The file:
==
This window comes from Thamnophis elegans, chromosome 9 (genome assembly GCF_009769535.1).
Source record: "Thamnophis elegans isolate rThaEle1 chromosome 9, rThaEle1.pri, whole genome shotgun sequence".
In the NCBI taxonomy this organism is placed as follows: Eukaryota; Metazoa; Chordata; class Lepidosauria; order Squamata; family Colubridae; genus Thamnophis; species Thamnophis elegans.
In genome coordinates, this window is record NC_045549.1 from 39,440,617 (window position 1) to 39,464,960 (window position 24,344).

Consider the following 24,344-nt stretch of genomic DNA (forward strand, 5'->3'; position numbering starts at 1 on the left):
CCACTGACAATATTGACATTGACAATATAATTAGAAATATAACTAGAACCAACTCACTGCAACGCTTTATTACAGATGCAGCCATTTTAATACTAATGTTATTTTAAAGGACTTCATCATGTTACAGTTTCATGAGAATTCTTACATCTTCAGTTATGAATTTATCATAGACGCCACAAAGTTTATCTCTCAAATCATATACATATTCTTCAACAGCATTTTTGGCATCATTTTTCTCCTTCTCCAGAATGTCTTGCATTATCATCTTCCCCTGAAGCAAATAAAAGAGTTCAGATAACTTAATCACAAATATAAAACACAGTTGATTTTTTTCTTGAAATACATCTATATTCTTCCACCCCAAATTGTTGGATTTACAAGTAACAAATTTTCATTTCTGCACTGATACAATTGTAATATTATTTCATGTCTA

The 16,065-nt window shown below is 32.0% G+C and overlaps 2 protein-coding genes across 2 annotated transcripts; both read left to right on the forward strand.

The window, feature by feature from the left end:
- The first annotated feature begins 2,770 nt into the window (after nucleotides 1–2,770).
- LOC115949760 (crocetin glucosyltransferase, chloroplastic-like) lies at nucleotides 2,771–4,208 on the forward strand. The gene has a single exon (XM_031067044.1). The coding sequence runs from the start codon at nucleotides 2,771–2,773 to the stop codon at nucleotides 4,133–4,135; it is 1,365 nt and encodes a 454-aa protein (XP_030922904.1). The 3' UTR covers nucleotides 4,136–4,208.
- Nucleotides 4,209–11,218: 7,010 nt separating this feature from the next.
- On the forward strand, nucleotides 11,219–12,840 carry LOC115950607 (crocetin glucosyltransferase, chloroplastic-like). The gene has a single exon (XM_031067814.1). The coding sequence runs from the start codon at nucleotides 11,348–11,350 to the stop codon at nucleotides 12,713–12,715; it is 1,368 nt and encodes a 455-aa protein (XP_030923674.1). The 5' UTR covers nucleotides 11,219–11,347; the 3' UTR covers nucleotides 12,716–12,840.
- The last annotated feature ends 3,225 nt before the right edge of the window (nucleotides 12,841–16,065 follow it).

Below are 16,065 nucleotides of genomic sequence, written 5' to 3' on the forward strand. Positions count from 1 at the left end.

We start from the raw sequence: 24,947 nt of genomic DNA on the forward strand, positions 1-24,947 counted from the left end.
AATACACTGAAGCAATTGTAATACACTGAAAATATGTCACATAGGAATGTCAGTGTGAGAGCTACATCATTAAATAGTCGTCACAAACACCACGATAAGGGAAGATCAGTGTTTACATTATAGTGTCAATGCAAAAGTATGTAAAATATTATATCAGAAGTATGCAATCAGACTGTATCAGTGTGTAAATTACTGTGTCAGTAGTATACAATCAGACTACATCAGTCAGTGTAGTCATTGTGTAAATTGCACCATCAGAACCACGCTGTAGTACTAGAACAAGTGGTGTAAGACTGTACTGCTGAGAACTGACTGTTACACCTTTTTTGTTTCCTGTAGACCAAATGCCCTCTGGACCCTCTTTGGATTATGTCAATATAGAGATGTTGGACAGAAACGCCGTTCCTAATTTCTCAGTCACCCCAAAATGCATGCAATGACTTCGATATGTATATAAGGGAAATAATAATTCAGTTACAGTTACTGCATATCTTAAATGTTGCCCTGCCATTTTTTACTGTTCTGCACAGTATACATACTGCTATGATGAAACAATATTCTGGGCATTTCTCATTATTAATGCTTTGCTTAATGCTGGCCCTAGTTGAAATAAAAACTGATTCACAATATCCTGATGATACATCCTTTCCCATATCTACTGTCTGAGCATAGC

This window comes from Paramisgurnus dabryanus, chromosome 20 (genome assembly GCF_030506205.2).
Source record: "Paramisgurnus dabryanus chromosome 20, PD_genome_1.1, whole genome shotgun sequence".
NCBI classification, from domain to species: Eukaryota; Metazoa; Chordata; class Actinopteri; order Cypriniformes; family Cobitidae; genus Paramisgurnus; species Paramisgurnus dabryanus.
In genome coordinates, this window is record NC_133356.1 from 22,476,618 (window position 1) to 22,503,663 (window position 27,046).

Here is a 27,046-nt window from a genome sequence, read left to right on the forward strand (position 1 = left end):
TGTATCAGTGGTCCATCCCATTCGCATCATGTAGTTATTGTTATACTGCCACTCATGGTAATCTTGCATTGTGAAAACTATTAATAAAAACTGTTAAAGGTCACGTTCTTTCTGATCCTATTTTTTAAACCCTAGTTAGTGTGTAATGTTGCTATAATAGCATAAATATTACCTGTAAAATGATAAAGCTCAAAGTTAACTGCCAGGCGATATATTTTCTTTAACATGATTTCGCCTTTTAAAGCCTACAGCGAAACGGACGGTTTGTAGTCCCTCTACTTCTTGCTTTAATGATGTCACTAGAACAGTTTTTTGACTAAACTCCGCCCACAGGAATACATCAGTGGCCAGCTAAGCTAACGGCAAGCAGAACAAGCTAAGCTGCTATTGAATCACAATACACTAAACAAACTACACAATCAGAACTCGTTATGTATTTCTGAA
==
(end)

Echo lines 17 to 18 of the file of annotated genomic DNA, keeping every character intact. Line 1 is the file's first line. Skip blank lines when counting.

This window comes from Paramisgurnus dabryanus, chromosome 20 (genome assembly GCF_030506205.2).
Source record: "Paramisgurnus dabryanus chromosome 20, PD_genome_1.1, whole genome shotgun sequence".